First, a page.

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Google is at odds with Uber’s self-driving car project in a big way. On Friday, Waymo, Google’s self-driving car division, asked a federal court in San Francisco to block Uber’s progress on its self-driving car. Waymo believes that Uber is using stolen technology on this project.
In late February, Google filed a lawsuit against Uber claiming that former employee Anthony Levandowski used stolen files to help speed up Uber’s self-driving car efforts. The suit is being filed under a relatively new law, the Defend Trade Secrets Act. Under this law, Google could temporarily stop Uber’s progress on its self-driving vehicles (as it’s doing now), permanently halt development on areas that use the stolen technology, and even allow Google to seize products created using these trade secrets. If the court rules in Waymo’s favor, Uber could also have to pay Google royalties for all future driverless taxi rides. Levandowski could also face jail time.
The situation began in December 2015, when Levandowski allegedly downloaded 9.7 gigabytes of proprietary data from Waymo before starting his self-driving truck startup, Otto. (Levandowski used “special software” to download these 14,000 files, the New York Times reports. A few days later, he attached a memory card to his computer for eight hours.) Uber acquired Otto last summer. Since then, Levandowski has headed up the ride-hailing company’s own self-driving vehicle endeavors.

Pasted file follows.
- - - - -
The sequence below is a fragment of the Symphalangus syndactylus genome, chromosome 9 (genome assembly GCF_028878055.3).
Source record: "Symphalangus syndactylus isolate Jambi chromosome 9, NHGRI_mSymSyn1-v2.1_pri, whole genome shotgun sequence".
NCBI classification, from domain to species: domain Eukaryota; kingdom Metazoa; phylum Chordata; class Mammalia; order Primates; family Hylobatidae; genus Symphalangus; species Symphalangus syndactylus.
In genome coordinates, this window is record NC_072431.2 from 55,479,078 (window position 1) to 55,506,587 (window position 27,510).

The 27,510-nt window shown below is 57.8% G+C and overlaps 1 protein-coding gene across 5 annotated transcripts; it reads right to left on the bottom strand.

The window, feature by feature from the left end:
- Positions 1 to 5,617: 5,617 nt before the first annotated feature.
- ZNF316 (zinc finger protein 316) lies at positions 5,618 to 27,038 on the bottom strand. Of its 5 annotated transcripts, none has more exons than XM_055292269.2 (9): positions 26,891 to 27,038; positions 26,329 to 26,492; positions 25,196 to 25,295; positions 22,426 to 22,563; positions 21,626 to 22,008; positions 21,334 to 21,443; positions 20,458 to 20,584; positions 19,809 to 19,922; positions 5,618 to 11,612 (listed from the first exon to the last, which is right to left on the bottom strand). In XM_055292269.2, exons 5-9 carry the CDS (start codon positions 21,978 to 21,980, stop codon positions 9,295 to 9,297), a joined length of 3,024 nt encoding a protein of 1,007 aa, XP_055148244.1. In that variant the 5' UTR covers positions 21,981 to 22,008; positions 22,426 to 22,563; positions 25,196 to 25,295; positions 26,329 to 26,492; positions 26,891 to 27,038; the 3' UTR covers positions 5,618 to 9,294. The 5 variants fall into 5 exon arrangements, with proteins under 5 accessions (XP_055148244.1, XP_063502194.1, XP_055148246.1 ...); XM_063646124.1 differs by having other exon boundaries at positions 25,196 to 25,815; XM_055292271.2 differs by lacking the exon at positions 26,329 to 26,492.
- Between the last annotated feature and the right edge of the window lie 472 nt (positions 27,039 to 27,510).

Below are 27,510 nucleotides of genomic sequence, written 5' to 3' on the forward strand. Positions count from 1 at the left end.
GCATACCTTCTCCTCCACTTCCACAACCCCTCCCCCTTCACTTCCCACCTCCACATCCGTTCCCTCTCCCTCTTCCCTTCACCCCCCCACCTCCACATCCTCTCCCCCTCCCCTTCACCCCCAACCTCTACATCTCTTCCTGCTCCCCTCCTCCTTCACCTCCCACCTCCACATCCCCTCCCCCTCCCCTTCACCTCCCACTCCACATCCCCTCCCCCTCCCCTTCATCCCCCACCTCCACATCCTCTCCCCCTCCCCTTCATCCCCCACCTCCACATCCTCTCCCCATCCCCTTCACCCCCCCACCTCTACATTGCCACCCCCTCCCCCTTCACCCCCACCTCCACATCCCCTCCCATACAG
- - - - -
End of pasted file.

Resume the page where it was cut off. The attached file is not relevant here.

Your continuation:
After being inadvertently cc’ed on a supplier email, Waymo noticed that Uber’s lidar circuit board design was uncannily similar to its own proprietary designs. These were outlined in the files Levandowski reportedly accessed.
To deal with this, on Friday, Waymo requested a preliminary injunction against Otto and Uber. This is designed to preserve the status quo ahead of a final court ruling. The hearing for this will take place April 27.
Uber has called Waymo’s lawsuit “baseless attempt to slow down a competitor.” If the court did rule in Waymo’s favor, it could leave Uber scrambling as both well-established and newly founded automakers rush to lead the burgeoning autonomous vehicle space.
H/T the New York Times
Christina Bonnington is a tech reporter who specializes in consumer gadgets, apps, and the trends shaping the technology industry. Her work has also appeared in Gizmodo, Wired, Refinery29, Slate, Bicycling, and Outside Magazine. She is based in the San Francisco Bay Area and has a background in electrical engineering.